THE EXTERIOR lighting sector is set to benefit from a surprise announcement last night that the Safer Streets fund will be doubled to £45 million.
The move follows a meeting of the Criminal Justice Taskforce, chaired by Prime Minister Boris Johnson, to find ways to provide further reassurance for women and girls following the murder of 33-year-old Sarah Everard.
The fund provides neighbourhood measures for local projects and includes lighting upgrades and CCTV..
The Government said the money could be targeted at parks and alleyways, and routes from bars, restaurants and nightclubs as we see a return to the night-time economy, in line with the lifting of coronavirus restrictions.
While lighting has long been a tool in the fight against anti-social behaviour, vandalism, crime and suicides in our cities and, crucially, in reducing the fear of crime, evidence that lighting actually cuts crime has been elusive.
Some isolated interventions have shown positive results.
In Essex for instance, a trial to turn off suburban streetlights between midnight and 5.30am proved successful in reducing crime.
Police said: ‘A year-on-year comparison for April 2006 to May 2007 (when streetlights were left on all night) and April 2007 to May 2008 (when streetlights were turned off at midnight) has shown that night-time crime has almost halved in Saffron Walden and reduced by over a third in Dunmow.’
In 2018, a major control study in New York City demonstrated that lighting cut night-time crime by 39 per cent.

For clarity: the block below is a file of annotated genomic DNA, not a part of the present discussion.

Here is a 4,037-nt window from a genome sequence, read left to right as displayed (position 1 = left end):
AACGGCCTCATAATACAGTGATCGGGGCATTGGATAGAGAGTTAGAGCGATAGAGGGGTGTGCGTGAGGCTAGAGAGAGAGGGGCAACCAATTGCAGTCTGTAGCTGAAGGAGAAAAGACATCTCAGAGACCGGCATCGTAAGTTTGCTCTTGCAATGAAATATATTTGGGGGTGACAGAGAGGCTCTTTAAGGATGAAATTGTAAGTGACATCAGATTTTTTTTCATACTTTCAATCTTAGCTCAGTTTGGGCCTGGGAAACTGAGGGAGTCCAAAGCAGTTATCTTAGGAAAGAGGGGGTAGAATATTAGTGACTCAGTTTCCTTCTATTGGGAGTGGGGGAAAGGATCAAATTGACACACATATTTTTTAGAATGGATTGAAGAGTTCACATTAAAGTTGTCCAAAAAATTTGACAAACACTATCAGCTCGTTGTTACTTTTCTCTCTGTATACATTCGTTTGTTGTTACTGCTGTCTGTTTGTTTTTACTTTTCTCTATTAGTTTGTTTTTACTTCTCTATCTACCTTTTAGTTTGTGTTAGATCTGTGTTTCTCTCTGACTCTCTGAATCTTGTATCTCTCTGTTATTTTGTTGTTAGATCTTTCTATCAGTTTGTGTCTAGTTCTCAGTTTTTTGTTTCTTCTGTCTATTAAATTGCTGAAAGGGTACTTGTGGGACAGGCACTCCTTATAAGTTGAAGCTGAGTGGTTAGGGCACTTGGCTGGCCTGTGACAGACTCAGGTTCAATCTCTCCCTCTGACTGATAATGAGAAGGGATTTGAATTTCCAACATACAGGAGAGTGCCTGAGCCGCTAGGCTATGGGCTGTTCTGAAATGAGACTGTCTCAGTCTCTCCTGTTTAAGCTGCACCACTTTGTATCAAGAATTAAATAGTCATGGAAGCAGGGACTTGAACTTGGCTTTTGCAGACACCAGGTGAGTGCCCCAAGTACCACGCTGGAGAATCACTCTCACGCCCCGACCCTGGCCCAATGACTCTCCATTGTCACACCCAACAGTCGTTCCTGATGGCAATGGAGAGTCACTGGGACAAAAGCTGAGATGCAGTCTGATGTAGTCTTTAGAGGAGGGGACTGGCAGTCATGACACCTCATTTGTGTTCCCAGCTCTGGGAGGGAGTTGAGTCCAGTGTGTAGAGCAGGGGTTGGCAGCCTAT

Nearly 80 public housing developments in New York City participated in the six-month randomised controlled trial
Half of the developments received new, temporary street lights, and half did not. The study found that the developments that received the new lights experienced crime rates that were significantly lower than would have been the case without the new lights.
Among other findings, the study concluded that increased levels of lighting led to a 7 per cent overall reduction in so-called index crimes— a subset of serious offences that includes murder, robbery and aggravated assault, as well as certain property crimes.
Specifically, at night there was a 39 per cent reduction in index crimes. Previous reports into lighting and crime undertaken in the US and the UK over the last two decades show a mixed picture, with lighting reducing crime in about half the studies but, significantly, not at night.
The New York study, by contrast, shows an expected and dramatically significant correlation with crime at night.
Another report, from the UK government in 1991, The influence of streetlighting on crime and the fear of crime, stated: ‘The principal conclusion is that no evidence could be found to support the hypothesis that improved streetlighting reduces reported crime.
‘The main database for the study consisted of over 100,000 reported crimes… The area studied, an inner London borough, has a high crime rate in a national context and thus represented a fair test for environmental crime-prevention measures.’